Wednesday, May 22, 2024

What your employee benefits need: More technology

Must read

It’s impossible to deny the role technology plays in how we work today. The sooner employers and employees learn to embrace these tools, the more benefits they’ll see. 

This week, EBN took a close look at how employers are implementing tech like artificial intelligence into their processes for recruiting, open enrollment and more, for our special digital magazine, Tech Revolution 2024

At Businessolver, AI has helped them make open enrollment more engaging for their employees, and they’re seeing the results: AI-driven guidance doubles employee benefits engagement, while personalized support during enrollment led to 80% of employees feeling like they picked the right health plan — a notoriously difficult choice to get right.  

“There’s a notion within this space that everyone has to be a benefits expert, even employees, and that just isn’t reasonable,” says Kimberly Dunwoody, vice president of member experience at Businessolver. “Benefits is a very complicated space, and what AI allows us to do is help employees cut through that noise.”

Read more about how the company incorporated AI into the benefits enrollment process: For an easier open enrollment, introduce AI and ChatGPT

One fear around technology is that it could lessen communication and connection between humans, yet when it comes to recruiting, it’s had the opposite effect. As the hiring process has evolved, recruiters and hiring managers are handing off routine tasks to technology in order to spend more time connecting with applicants one-on-one. Exclusive research from EBN found that 12% of employers have plans to implement generative AI tools to support their hiring strategies within the next 12-18 months.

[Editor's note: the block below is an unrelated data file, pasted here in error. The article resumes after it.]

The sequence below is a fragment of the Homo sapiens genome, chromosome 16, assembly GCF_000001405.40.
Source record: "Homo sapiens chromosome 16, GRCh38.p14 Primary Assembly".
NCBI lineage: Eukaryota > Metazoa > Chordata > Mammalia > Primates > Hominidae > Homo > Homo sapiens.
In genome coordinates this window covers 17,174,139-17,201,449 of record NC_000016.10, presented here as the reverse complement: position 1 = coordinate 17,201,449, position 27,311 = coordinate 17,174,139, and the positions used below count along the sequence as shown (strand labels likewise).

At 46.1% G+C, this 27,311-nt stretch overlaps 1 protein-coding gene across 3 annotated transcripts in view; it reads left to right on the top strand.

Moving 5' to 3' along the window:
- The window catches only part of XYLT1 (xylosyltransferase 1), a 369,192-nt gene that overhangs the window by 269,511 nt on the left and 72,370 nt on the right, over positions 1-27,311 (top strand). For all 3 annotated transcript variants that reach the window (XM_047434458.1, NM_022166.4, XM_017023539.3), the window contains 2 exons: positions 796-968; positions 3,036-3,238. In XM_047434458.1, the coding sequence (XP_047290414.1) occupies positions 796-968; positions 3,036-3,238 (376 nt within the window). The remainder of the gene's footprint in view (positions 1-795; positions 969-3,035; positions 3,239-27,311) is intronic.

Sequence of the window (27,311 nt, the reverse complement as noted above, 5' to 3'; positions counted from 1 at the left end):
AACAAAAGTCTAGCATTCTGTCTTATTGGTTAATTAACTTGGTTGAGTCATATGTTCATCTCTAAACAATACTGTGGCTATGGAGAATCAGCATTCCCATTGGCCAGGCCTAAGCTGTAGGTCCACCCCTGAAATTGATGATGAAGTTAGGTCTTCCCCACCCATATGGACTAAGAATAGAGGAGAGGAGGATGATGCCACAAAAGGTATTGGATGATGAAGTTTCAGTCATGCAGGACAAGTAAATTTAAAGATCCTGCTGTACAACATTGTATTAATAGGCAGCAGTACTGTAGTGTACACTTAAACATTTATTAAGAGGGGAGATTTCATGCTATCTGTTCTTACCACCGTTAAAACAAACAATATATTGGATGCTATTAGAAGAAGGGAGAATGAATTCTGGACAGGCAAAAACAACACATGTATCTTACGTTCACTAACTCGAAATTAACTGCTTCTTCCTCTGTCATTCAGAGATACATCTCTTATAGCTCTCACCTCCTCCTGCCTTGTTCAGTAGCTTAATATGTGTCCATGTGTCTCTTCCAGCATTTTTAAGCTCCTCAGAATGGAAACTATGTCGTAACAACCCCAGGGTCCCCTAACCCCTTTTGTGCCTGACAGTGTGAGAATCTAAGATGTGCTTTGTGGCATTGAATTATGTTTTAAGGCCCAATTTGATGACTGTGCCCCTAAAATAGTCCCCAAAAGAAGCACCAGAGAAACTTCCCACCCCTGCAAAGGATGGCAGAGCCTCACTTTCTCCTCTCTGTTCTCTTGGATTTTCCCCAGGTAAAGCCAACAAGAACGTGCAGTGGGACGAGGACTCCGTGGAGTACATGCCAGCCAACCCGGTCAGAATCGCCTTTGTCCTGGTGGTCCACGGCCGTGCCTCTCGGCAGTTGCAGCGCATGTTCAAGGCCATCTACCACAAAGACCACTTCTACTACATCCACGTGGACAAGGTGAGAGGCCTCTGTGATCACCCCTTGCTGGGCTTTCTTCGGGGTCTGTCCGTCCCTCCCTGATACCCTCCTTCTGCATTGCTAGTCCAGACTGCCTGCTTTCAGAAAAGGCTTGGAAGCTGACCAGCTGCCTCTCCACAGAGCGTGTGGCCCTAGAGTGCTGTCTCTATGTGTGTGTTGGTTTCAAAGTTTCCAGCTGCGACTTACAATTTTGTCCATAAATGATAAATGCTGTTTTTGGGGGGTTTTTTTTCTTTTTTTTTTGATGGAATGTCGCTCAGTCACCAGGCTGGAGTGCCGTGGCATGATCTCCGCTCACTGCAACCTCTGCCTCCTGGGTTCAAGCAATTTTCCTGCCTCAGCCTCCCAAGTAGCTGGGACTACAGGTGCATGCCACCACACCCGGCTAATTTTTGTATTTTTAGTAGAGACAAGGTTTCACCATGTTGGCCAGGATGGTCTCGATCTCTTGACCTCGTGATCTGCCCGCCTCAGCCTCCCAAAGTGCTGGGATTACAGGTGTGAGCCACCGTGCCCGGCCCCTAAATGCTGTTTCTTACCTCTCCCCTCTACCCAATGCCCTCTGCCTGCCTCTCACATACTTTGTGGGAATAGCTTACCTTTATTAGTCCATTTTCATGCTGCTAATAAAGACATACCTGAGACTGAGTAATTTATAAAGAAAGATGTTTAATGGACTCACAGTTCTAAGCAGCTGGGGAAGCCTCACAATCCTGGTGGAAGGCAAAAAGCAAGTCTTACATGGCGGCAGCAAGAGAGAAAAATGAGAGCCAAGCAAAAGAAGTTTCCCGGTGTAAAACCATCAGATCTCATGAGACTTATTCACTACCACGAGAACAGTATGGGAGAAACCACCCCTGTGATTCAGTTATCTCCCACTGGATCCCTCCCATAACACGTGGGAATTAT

“The biggest part of the recruiting process is the time you have with a candidate,” says Alex Salas, associate vice president of HR at Federal Farm Credit Banks Funding Corporation. “AI has made screening resumes a lot easier and is capable of candidate matching and skills identification.” 

Read more about the ways recruiters can make more time in their day with the right  tech tools: How AI frees up recruiters to focus on people first

For working parents, human connection is key, and one that the Cooper Parenting platform is creating in the workplace with their parenting groups and coaching programs. Expecting parents to those with children up to age 14 can join groups based on their child’s age or their family dynamics, and can find guidance on specific topics like sleep advice for babies or managing a child’s ADHD. Members are also matched with an expert parent coach based on their family’s particular needs.. 

“How do we create community, and on the other side, expertise?” says co-founder Gabby Slome. “When you’re trying to find your village, we help quiet the noise.”

Read more about the benefits of an online community for working parents: Finding your village’: This coaching platform helps working parents connect

When employees feel better and more connected to themselves and their peers, their work improves, too. As employers look for ways to support well-being, technology should be added to their arsenal. At mental health app Most Days, employees gamify the mental health experience by establishing and then practicing healthy habits. It can fill in the gaps between therapy appointments, or simply serve as a tool to support better lifestyle choices. 

“Therapy is an important tool, but it’s one of many,” says Brent Franson, CEO and founder of Most Days. “We’ve got to be really actively engaged in doing the right things most days so you can successfully achieve that change.”

Read more about the role tech can play in improving mental health: Can AI solve the mental health crisis?

Latest article